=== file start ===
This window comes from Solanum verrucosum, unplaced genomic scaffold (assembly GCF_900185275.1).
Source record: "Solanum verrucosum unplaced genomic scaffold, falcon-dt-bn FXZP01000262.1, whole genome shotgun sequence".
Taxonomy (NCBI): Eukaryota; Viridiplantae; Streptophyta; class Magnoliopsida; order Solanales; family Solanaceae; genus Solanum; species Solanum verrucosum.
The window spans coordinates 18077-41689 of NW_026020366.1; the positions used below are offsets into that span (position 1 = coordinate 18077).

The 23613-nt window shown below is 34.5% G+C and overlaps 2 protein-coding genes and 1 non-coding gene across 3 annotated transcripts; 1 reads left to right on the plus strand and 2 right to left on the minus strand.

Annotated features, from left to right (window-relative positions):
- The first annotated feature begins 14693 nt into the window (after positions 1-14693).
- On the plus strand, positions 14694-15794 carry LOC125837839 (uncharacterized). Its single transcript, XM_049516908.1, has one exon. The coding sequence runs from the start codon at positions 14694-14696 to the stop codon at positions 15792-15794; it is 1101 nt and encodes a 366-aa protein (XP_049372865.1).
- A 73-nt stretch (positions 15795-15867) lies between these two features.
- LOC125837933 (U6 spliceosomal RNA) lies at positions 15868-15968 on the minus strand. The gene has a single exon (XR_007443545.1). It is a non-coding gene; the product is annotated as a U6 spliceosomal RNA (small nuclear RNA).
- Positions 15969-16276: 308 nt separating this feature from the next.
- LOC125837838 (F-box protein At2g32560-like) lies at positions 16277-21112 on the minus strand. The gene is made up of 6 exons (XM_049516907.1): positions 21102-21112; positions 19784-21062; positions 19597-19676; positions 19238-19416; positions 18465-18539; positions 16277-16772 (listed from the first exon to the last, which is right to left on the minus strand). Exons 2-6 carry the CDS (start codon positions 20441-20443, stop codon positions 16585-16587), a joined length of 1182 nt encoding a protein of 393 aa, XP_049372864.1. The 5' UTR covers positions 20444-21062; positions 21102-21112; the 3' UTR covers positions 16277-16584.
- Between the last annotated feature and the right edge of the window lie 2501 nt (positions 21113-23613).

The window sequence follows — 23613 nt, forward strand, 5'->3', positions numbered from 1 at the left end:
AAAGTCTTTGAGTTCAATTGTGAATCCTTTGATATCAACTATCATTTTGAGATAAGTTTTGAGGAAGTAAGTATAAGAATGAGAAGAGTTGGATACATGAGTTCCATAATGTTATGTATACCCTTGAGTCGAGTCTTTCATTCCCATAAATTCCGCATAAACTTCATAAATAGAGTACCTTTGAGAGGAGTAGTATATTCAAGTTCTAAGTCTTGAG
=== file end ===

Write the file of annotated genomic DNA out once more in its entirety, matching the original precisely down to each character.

This window comes from Solanum verrucosum, unplaced genomic scaffold (assembly GCF_900185275.1).
Source record: "Solanum verrucosum unplaced genomic scaffold, falcon-dt-bn FXZP01000262.1, whole genome shotgun sequence".
Taxonomy (NCBI): Eukaryota; Viridiplantae; Streptophyta; class Magnoliopsida; order Solanales; family Solanaceae; genus Solanum; species Solanum verrucosum.
The window spans coordinates 18077-41689 of NW_026020366.1; the positions used below are offsets into that span (position 1 = coordinate 18077).

The 23613-nt window shown below is 34.5% G+C and overlaps 2 protein-coding genes and 1 non-coding gene across 3 annotated transcripts; 1 reads left to right on the plus strand and 2 right to left on the minus strand.

Annotated features, from left to right (window-relative positions):
- The first annotated feature begins 14693 nt into the window (after positions 1-14693).
- On the plus strand, positions 14694-15794 carry LOC125837839 (uncharacterized). Its single transcript, XM_049516908.1, has one exon. The coding sequence runs from the start codon at positions 14694-14696 to the stop codon at positions 15792-15794; it is 1101 nt and encodes a 366-aa protein (XP_049372865.1).
- A 73-nt stretch (positions 15795-15867) lies between these two features.
- LOC125837933 (U6 spliceosomal RNA) lies at positions 15868-15968 on the minus strand. The gene has a single exon (XR_007443545.1). It is a non-coding gene; the product is annotated as a U6 spliceosomal RNA (small nuclear RNA).
- Positions 15969-16276: 308 nt separating this feature from the next.
- LOC125837838 (F-box protein At2g32560-like) lies at positions 16277-21112 on the minus strand. The gene is made up of 6 exons (XM_049516907.1): positions 21102-21112; positions 19784-21062; positions 19597-19676; positions 19238-19416; positions 18465-18539; positions 16277-16772 (listed from the first exon to the last, which is right to left on the minus strand). Exons 2-6 carry the CDS (start codon positions 20441-20443, stop codon positions 16585-16587), a joined length of 1182 nt encoding a protein of 393 aa, XP_049372864.1. The 5' UTR covers positions 20444-21062; positions 21102-21112; the 3' UTR covers positions 16277-16584.
- Between the last annotated feature and the right edge of the window lie 2501 nt (positions 21113-23613).

The window sequence follows — 23613 nt, forward strand, 5'->3', positions numbered from 1 at the left end:
AAAGTCTTTGAGTTCAATTGTGAATCCTTTGATATCAACTATCATTTTGAGATAAGTTTTGAGGAAGTAAGTATAAGAATGAGAAGAGTTGGATACATGAGTTCCATAATGTTATGTATACCCTTGAGTCGAGTCTTTCATTCCCATAAATTCCGCATAAACTTCATAAATAGAGTACCTTTGAGAGGAGTAGTATATTCAAGTTCTAAGTCTTGAG